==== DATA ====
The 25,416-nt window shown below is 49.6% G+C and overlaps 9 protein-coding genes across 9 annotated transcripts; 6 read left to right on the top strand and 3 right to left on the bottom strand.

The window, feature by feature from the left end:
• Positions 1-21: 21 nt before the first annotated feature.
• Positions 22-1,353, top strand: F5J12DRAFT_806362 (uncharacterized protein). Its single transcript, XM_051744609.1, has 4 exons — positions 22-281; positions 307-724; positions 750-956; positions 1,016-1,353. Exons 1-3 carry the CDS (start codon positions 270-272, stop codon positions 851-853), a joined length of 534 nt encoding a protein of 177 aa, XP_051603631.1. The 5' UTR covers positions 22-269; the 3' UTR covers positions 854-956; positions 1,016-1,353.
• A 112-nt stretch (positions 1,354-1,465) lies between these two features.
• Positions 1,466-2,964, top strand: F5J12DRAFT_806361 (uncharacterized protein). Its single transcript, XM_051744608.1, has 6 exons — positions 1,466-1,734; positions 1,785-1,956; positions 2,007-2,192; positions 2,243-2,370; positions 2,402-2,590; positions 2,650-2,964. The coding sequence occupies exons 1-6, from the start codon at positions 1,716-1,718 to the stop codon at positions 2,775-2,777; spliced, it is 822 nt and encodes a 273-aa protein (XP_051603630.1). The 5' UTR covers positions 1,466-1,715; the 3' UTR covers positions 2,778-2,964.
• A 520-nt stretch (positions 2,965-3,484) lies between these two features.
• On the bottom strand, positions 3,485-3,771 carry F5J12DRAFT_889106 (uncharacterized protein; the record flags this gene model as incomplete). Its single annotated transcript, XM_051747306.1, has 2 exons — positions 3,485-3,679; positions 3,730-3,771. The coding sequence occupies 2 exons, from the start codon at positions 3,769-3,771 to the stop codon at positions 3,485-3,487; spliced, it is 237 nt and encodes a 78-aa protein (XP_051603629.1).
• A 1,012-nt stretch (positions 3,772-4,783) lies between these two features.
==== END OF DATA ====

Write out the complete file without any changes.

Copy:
The 25,416-nt window shown below is 49.6% G+C and overlaps 9 protein-coding genes across 9 annotated transcripts; 6 read left to right on the top strand and 3 right to left on the bottom strand.

The window, feature by feature from the left end:
• Positions 1-21: 21 nt before the first annotated feature.
• Positions 22-1,353, top strand: F5J12DRAFT_806362 (uncharacterized protein). Its single transcript, XM_051744609.1, has 4 exons — positions 22-281; positions 307-724; positions 750-956; positions 1,016-1,353. Exons 1-3 carry the CDS (start codon positions 270-272, stop codon positions 851-853), a joined length of 534 nt encoding a protein of 177 aa, XP_051603631.1. The 5' UTR covers positions 22-269; the 3' UTR covers positions 854-956; positions 1,016-1,353.
• A 112-nt stretch (positions 1,354-1,465) lies between these two features.
• Positions 1,466-2,964, top strand: F5J12DRAFT_806361 (uncharacterized protein). Its single transcript, XM_051744608.1, has 6 exons — positions 1,466-1,734; positions 1,785-1,956; positions 2,007-2,192; positions 2,243-2,370; positions 2,402-2,590; positions 2,650-2,964. The coding sequence occupies exons 1-6, from the start codon at positions 1,716-1,718 to the stop codon at positions 2,775-2,777; spliced, it is 822 nt and encodes a 273-aa protein (XP_051603630.1). The 5' UTR covers positions 1,466-1,715; the 3' UTR covers positions 2,778-2,964.
• A 520-nt stretch (positions 2,965-3,484) lies between these two features.
• On the bottom strand, positions 3,485-3,771 carry F5J12DRAFT_889106 (uncharacterized protein; the record flags this gene model as incomplete). Its single annotated transcript, XM_051747306.1, has 2 exons — positions 3,485-3,679; positions 3,730-3,771. The coding sequence occupies 2 exons, from the start codon at positions 3,769-3,771 to the stop codon at positions 3,485-3,487; spliced, it is 237 nt and encodes a 78-aa protein (XP_051603629.1).
• A 1,012-nt stretch (positions 3,772-4,783) lies between these two features.